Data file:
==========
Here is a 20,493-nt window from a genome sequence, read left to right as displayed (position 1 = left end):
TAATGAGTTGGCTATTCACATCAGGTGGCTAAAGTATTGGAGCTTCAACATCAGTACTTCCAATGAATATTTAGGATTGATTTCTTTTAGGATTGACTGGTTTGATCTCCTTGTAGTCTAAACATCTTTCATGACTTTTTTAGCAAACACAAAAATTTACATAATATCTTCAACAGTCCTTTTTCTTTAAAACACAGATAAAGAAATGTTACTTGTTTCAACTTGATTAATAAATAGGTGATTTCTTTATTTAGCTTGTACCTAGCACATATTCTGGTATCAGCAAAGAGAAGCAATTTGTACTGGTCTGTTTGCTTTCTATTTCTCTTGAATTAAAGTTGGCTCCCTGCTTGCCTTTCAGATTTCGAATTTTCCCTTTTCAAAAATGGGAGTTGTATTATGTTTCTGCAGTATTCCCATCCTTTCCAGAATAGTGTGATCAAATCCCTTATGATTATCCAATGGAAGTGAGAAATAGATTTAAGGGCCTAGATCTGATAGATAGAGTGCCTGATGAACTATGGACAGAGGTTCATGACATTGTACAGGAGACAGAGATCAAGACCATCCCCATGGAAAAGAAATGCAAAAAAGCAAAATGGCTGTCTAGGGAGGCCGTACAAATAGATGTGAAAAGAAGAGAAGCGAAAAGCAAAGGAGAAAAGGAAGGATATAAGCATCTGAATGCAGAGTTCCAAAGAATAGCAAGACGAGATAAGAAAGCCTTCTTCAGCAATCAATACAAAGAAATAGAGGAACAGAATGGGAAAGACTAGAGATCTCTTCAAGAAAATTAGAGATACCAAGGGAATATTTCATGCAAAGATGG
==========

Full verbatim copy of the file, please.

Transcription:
Here is a 20,493-nt window from a genome sequence, read left to right as displayed (position 1 = left end):
TAATGAGTTGGCTATTCACATCAGGTGGCTAAAGTATTGGAGCTTCAACATCAGTACTTCCAATGAATATTTAGGATTGATTTCTTTTAGGATTGACTGGTTTGATCTCCTTGTAGTCTAAACATCTTTCATGACTTTTTTAGCAAACACAAAAATTTACATAATATCTTCAACAGTCCTTTTTCTTTAAAACACAGATAAAGAAATGTTACTTGTTTCAACTTGATTAATAAATAGGTGATTTCTTTATTTAGCTTGTACCTAGCACATATTCTGGTATCAGCAAAGAGAAGCAATTTGTACTGGTCTGTTTGCTTTCTATTTCTCTTGAATTAAAGTTGGCTCCCTGCTTGCCTTTCAGATTTCGAATTTTCCCTTTTCAAAAATGGGAGTTGTATTATGTTTCTGCAGTATTCCCATCCTTTCCAGAATAGTGTGATCAAATCCCTTATGATTATCCAATGGAAGTGAGAAATAGATTTAAGGGCCTAGATCTGATAGATAGAGTGCCTGATGAACTATGGACAGAGGTTCATGACATTGTACAGGAGACAGAGATCAAGACCATCCCCATGGAAAAGAAATGCAAAAAAGCAAAATGGCTGTCTAGGGAGGCCGTACAAATAGATGTGAAAAGAAGAGAAGCGAAAAGCAAAGGAGAAAAGGAAGGATATAAGCATCTGAATGCAGAGTTCCAAAGAATAGCAAGACGAGATAAGAAAGCCTTCTTCAGCAATCAATACAAAGAAATAGAGGAACAGAATGGGAAAGACTAGAGATCTCTTCAAGAAAATTAGAGATACCAAGGGAATATTTCATGCAAAGATGG